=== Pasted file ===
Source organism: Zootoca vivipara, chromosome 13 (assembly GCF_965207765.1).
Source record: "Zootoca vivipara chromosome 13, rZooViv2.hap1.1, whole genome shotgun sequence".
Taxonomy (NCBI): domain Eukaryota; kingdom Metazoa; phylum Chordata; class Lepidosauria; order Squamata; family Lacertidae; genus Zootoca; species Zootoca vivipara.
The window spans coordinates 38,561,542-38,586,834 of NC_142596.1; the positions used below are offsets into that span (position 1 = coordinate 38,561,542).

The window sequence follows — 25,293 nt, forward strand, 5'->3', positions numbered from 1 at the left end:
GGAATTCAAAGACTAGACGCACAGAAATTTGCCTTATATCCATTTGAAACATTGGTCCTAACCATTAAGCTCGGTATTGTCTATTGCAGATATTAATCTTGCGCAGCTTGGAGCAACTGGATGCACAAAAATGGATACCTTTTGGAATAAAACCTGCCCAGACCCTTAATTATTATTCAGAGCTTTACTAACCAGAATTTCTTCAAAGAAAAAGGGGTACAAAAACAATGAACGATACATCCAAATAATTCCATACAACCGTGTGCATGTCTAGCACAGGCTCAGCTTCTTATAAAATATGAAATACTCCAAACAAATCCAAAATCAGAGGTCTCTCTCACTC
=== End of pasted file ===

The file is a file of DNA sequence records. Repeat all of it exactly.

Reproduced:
Source organism: Zootoca vivipara, chromosome 13 (assembly GCF_965207765.1).
Source record: "Zootoca vivipara chromosome 13, rZooViv2.hap1.1, whole genome shotgun sequence".
Taxonomy (NCBI): domain Eukaryota; kingdom Metazoa; phylum Chordata; class Lepidosauria; order Squamata; family Lacertidae; genus Zootoca; species Zootoca vivipara.
The window spans coordinates 38,561,542-38,586,834 of NC_142596.1; the positions used below are offsets into that span (position 1 = coordinate 38,561,542).

The window sequence follows — 25,293 nt, forward strand, 5'->3', positions numbered from 1 at the left end:
GGAATTCAAAGACTAGACGCACAGAAATTTGCCTTATATCCATTTGAAACATTGGTCCTAACCATTAAGCTCGGTATTGTCTATTGCAGATATTAATCTTGCGCAGCTTGGAGCAACTGGATGCACAAAAATGGATACCTTTTGGAATAAAACCTGCCCAGACCCTTAATTATTATTCAGAGCTTTACTAACCAGAATTTCTTCAAAGAAAAAGGGGTACAAAAACAATGAACGATACATCCAAATAATTCCATACAACCGTGTGCATGTCTAGCACAGGCTCAGCTTCTTATAAAATATGAAATACTCCAAACAAATCCAAAATCAGAGGTCTCTCTCACTC